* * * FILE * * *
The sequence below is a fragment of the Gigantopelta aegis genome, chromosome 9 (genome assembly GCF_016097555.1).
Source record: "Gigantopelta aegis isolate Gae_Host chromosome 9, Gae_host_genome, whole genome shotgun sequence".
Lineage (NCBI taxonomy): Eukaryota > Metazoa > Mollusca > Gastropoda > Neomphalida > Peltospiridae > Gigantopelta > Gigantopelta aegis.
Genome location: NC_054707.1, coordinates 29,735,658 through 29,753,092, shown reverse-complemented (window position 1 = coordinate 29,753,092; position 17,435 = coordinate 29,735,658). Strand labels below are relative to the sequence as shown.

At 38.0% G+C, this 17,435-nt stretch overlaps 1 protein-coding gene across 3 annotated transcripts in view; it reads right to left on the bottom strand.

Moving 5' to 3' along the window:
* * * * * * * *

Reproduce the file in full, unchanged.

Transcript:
The sequence below is a fragment of the Gigantopelta aegis genome, chromosome 9 (genome assembly GCF_016097555.1).
Source record: "Gigantopelta aegis isolate Gae_Host chromosome 9, Gae_host_genome, whole genome shotgun sequence".
Lineage (NCBI taxonomy): Eukaryota > Metazoa > Mollusca > Gastropoda > Neomphalida > Peltospiridae > Gigantopelta > Gigantopelta aegis.
Genome location: NC_054707.1, coordinates 29,735,658 through 29,753,092, shown reverse-complemented (window position 1 = coordinate 29,753,092; position 17,435 = coordinate 29,735,658). Strand labels below are relative to the sequence as shown.

At 38.0% G+C, this 17,435-nt stretch overlaps 1 protein-coding gene across 3 annotated transcripts in view; it reads right to left on the bottom strand.

Moving 5' to 3' along the window: